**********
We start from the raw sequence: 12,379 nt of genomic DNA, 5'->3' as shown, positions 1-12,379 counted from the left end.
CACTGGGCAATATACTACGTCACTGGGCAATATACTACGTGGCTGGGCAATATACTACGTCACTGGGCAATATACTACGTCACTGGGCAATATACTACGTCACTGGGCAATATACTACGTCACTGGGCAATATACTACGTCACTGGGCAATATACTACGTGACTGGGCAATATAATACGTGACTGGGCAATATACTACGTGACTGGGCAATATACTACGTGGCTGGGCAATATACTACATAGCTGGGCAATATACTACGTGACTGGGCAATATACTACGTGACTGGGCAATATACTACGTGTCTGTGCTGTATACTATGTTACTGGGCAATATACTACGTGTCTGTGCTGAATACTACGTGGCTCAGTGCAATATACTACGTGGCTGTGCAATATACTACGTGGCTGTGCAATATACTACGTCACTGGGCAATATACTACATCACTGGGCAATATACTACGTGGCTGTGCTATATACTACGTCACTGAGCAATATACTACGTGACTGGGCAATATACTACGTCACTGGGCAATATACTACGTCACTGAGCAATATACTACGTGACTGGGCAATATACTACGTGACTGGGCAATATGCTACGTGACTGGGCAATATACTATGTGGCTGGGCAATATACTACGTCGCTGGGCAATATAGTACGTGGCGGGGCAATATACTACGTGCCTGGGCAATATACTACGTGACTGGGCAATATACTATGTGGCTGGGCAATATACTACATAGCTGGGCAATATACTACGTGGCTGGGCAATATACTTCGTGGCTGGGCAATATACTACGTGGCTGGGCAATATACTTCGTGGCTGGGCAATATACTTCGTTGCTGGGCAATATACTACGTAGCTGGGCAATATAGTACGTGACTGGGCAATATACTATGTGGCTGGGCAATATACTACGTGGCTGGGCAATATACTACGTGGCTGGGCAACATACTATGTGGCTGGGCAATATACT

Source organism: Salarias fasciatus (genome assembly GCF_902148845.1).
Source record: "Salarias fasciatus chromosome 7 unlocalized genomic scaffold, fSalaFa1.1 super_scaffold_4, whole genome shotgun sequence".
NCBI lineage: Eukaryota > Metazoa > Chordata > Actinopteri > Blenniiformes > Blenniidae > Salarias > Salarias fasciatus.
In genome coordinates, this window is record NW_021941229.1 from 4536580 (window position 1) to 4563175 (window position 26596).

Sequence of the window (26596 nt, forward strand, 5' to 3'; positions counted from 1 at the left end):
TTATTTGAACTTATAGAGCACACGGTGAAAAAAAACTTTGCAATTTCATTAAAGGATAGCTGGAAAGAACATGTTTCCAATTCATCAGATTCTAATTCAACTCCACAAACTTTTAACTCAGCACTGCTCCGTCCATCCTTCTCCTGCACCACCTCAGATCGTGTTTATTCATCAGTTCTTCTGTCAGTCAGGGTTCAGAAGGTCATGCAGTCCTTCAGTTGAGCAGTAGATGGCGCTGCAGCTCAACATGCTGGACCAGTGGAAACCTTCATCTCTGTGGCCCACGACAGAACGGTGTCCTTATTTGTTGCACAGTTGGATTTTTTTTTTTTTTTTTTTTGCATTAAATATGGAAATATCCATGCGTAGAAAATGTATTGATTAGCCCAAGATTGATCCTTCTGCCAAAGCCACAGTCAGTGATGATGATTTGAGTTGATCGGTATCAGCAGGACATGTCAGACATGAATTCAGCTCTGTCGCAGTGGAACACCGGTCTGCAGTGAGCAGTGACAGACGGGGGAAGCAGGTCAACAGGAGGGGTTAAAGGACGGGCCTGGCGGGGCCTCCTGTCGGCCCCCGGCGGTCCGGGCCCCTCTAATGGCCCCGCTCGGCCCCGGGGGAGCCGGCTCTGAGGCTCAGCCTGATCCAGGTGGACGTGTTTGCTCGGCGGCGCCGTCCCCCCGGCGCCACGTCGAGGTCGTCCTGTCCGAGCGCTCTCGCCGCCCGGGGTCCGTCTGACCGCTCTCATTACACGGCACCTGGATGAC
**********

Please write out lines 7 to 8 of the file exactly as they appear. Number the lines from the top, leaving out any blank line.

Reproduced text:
Sequence of the window (26596 nt, forward strand, 5' to 3'; positions counted from 1 at the left end):
TTATTTGAACTTATAGAGCACACGGTGAAAAAAAACTTTGCAATTTCATTAAAGGATAGCTGGAAAGAACATGTTTCCAATTCATCAGATTCTAATTCAACTCCACAAACTTTTAACTCAGCACTGCTCCGTCCATCCTTCTCCTGCACCACCTCAGATCGTGTTTATTCATCAGTTCTTCTGTCAGTCAGGGTTCAGAAGGTCATGCAGTCCTTCAGTTGAGCAGTAGATGGCGCTGCAGCTCAACATGCTGGACCAGTGGAAACCTTCATCTCTGTGGCCCACGACAGAACGGTGTCCTTATTTGTTGCACAGTTGGATTTTTTTTTTTTTTTTTTTTGCATTAAATATGGAAATATCCATGCGTAGAAAATGTATTGATTAGCCCAAGATTGATCCTTCTGCCAAAGCCACAGTCAGTGATGATGATTTGAGTTGATCGGTATCAGCAGGACATGTCAGACATGAATTCAGCTCTGTCGCAGTGGAACACCGGTCTGCAGTGAGCAGTGACAGACGGGGGAAGCAGGTCAACAGGAGGGGTTAAAGGACGGGCCTGGCGGGGCCTCCTGTCGGCCCCCGGCGGTCCGGGCCCCTCTAATGGCCCCGCTCGGCCCCGGGGGAGCCGGCTCTGAGGCTCAGCCTGATCCAGGTGGACGTGTTTGCTCGGCGGCGCCGTCCCCCCGGCGCCACGTCGAGGTCGTCCTGTCCGAGCGCTCTCGCCGCCCGGGGTCCGTCTGACCGCTCTCATTACACGGCACCTGGATGAC